experienced the worst nuclear
power plant disaster in history 24 years ago. Now with the
use of DNA sequences, scientists studying different species in this
area have been able to determine which
are more vulnerable and more likely to be damaged by
radiation at this level.
study was led by Professor Tim Mousseau from the University
of South Carolina and Dr. Anders Moller from the National
Centre for Scientific Research in Paris. They've worked in
Chernobyl for more than 10 years gathering data, but also used
existing databases to analyze DNA patterns for this particular
Chernobyl disaster occurred on April 26, 1986 when reactor number
four ruptured and exploded due to rapid growths of power output.
Radiation has contaminated the area ever since, dubbing this part of
Chernobyl the "zone of alienation."
the use of DNA
sequences, scientists have been able to figure out which
populations of birds, mammals and insects, who live in the zone of
alienation, have been affected the most. DNA is a key factor in
determining this because a species' DNA changes from generation to
generation due to a "natural balance" between mutations and
an individual's ability to fix damaged DNA. This is what allows
species to evolve, and by looking at the substitution rate (the rate
at which the DNA code is replaced by another), scientists are able to
observe DNA sequences and predict which species have been affected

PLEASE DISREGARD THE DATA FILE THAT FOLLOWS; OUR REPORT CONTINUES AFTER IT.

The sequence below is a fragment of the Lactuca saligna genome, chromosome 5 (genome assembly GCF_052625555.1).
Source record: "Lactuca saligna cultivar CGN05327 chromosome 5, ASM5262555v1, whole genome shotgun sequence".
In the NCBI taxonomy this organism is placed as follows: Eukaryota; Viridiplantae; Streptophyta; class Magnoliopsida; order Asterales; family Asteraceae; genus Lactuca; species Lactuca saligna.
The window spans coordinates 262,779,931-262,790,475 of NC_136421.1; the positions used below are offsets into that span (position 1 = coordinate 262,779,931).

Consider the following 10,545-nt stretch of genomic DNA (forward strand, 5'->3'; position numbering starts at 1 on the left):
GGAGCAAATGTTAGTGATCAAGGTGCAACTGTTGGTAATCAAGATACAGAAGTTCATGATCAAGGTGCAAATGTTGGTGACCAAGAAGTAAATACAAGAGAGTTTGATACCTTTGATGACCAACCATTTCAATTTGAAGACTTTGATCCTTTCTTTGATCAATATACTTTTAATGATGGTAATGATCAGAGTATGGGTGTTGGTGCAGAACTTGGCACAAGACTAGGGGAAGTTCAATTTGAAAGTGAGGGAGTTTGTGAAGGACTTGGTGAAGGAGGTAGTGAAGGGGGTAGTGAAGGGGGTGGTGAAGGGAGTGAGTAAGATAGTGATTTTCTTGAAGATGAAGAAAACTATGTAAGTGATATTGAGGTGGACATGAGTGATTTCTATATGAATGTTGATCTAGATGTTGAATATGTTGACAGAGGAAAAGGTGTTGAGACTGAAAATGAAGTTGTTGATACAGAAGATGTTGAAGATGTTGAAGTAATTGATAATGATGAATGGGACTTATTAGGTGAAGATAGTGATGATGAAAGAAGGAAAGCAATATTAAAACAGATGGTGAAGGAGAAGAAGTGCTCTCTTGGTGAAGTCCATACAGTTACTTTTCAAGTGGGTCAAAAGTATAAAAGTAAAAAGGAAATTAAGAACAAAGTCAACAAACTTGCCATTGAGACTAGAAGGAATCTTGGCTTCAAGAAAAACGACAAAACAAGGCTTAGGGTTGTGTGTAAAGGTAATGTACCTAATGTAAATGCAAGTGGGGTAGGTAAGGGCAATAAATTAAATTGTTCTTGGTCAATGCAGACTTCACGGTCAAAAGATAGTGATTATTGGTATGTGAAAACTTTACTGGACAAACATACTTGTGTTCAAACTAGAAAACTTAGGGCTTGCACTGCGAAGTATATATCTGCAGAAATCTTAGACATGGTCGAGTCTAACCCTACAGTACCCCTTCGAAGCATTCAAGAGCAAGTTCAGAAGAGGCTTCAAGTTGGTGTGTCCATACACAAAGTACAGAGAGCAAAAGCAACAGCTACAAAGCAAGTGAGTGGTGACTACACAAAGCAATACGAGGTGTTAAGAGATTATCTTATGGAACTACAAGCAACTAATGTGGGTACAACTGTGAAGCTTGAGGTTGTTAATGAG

the most (they can also determine if they will decline or become
information is available in large database," said Mousseau. "So
you can get the DNA sequences [of each species] and examine the
changes that have occurred among a species over time.
we have discovered is that when we look at the species in Chernobyl,
we can predict, based on their substitution rates, which ones are
most vulnerable to contaminants."
to the results of this study, brightly colored birds and birds who
travel long distances to migrate are the most vulnerable to
radioactive contamination. A reason for this, according to Mousseau,
could be that these birds have weaker DNA repair mechanisms.
Biologist Louise Johnson from the University of Reading noted that
these results were "fascinating" and that it has potential
to test certain predictions about evolution.
of the difficulties of such research is that it isn't really an
experiment - it is impossible to control for all of the confounding
variables," said Johnson. "But [the scientists] have been
very careful to test all of the other factors that could be important
population size, body size, etc. of bird species and it
appears...that there is a shared casual relationship between
accumulating mutations over time and the ability to withstand
study was published in the Journal
of Evolutionary Biology.